UC sells more than $1 billion in assets from pension, endowment, working capital pools to divest completely from fossil fuels
After a five-year effort to move the UC’s $126 billion investment portfolio toward more environmentally sustainable sources, the UC Office of the Chief Investment Officer of the Regents announced on May 19 that the final $1 billion of the UC’s investment portfolio in fossil fuels was sold.
In working toward the sustainable investment goal, Jagdeep Singh Bachher, the UC’s chief investment officer, also announced that the UC had surpassed its goal of investing $1 billion into “promising clean energy projects.”
“Today we remain convinced that continuing to invest in fossil fuels poses an unacceptable financial risk to UC’s portfolios and therefore to the students, faculty, staff and retirees of the University of California,” Singh Bachher said.
With the divestment, the UC has secured its place as the largest educational institution in the nation to divest completely from fossil fuels.
This comes eight years after students, staff, faculty and alumni first began organizing for Fossil Free UC in 2012.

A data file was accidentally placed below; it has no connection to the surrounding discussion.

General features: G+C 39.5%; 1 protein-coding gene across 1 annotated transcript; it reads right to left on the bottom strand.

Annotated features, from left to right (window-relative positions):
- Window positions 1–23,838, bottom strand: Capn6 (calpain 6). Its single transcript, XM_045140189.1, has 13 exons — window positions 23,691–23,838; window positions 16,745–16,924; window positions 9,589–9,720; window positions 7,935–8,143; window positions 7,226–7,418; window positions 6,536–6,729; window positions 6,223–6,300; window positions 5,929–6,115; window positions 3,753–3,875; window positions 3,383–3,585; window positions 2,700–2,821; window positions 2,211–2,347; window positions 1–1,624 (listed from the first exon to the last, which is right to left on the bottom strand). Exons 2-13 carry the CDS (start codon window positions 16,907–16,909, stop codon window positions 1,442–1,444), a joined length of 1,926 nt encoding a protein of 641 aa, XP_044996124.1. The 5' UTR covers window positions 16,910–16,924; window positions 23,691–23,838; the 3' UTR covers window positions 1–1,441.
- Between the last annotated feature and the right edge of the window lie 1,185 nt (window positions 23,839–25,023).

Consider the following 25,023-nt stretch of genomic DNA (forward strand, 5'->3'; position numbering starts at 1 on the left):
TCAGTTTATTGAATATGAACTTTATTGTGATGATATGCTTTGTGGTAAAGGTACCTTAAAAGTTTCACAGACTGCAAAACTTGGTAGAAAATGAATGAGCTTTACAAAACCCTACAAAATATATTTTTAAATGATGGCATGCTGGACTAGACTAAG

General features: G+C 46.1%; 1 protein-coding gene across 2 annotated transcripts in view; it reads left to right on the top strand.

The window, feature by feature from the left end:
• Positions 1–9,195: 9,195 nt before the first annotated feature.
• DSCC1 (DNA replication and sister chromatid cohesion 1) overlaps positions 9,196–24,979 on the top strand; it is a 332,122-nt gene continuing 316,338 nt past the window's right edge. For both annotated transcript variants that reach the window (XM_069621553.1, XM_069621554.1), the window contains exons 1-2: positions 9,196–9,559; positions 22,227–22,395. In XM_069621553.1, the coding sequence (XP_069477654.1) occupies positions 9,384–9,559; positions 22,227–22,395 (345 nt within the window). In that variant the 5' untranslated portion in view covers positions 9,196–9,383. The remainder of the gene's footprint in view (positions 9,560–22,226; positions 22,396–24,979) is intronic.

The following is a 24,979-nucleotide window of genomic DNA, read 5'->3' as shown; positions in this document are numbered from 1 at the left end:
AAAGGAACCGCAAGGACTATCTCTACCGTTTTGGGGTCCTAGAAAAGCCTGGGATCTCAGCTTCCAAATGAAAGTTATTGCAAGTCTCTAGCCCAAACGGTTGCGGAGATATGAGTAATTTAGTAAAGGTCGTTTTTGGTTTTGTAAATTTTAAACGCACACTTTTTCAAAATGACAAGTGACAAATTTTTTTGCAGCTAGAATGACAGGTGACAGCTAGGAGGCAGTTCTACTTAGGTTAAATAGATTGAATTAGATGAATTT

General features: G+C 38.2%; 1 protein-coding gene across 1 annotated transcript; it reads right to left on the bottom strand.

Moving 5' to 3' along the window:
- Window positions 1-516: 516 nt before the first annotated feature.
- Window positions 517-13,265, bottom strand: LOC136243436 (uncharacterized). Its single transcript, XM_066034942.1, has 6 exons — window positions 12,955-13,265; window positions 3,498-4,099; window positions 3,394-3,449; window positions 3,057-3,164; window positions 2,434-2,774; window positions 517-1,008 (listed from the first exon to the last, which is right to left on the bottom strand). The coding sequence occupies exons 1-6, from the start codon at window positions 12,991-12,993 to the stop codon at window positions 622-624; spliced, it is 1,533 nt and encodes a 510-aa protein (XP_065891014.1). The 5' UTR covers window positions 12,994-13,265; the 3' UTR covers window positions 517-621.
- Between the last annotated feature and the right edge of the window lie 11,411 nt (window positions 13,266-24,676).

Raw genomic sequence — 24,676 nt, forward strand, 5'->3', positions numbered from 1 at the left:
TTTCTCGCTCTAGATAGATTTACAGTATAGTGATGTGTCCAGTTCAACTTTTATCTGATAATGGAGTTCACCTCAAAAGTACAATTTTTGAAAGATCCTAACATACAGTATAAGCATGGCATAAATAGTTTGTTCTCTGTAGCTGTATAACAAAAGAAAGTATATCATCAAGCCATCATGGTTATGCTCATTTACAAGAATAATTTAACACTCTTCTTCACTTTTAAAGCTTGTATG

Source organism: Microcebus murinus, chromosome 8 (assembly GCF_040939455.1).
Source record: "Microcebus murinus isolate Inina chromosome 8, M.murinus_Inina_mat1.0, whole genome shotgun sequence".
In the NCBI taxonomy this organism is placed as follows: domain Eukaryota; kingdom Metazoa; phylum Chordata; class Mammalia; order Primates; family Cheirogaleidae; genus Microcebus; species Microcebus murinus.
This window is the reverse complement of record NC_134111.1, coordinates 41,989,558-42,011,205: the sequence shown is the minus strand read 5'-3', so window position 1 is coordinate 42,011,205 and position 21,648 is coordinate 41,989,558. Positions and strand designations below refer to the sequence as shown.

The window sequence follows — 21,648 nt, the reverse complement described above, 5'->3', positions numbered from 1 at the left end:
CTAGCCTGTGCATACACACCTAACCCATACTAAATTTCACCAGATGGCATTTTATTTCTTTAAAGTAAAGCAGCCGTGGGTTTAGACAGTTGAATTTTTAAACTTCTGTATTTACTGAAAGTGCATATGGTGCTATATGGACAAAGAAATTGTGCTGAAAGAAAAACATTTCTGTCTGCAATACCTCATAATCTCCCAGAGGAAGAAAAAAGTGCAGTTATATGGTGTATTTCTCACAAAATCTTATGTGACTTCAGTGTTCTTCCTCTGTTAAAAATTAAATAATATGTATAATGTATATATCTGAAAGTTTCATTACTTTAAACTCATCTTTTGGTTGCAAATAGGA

Even as recently as 2018, real change felt distant and unobtainable, according to UC Davis alum Evan Steele, who was an environmental policy and planning major and advocated for Fossil Free UC.
“My experience working [in] Fossil Free UC Davis was very frustrating, it kind of led me to the belief that not much was going to happen quickly,” Steele said.
Steele and others involved with the Fossil Free UC Davis movement arranged a meeting with UC Regent Richard Sherman, the chair of the UC Board of Regents’ Investments Committee, after a several-day sit-in at Mrak Hall in protest of the UC’s investments.
“[Sherman] sidestepped all our questions and it seemed like he had only accepted the meeting to basically waste our time and get it to end our sit-in,” Steele said.
Yet four years prior, in 2014, the UC had already begun to discuss and integrate environmental, social and governance (ESG) factors into investment decision making and committed to “Evaluate all strategies for achieving ESG goals as soon as practical, including whether to use divestment,” among other things, leading to its eventual complete divestment from fossil fuels.
“As long-term investors, we believe the university and its stakeholders are much better served by investing in promising opportunities in the alternative energy field rather than gambling on oil and gas,” Sherman said.
Steele took issue with some of the reasoning behind the recent divestment, given that much of the language used by the investments committee, Regents and the chief investment officer centered around financial risks and serving stakeholders rather than the principle of protecting the environment and serving future generations of UC staff, students and faculty.
“If you believe [the researchers at the…
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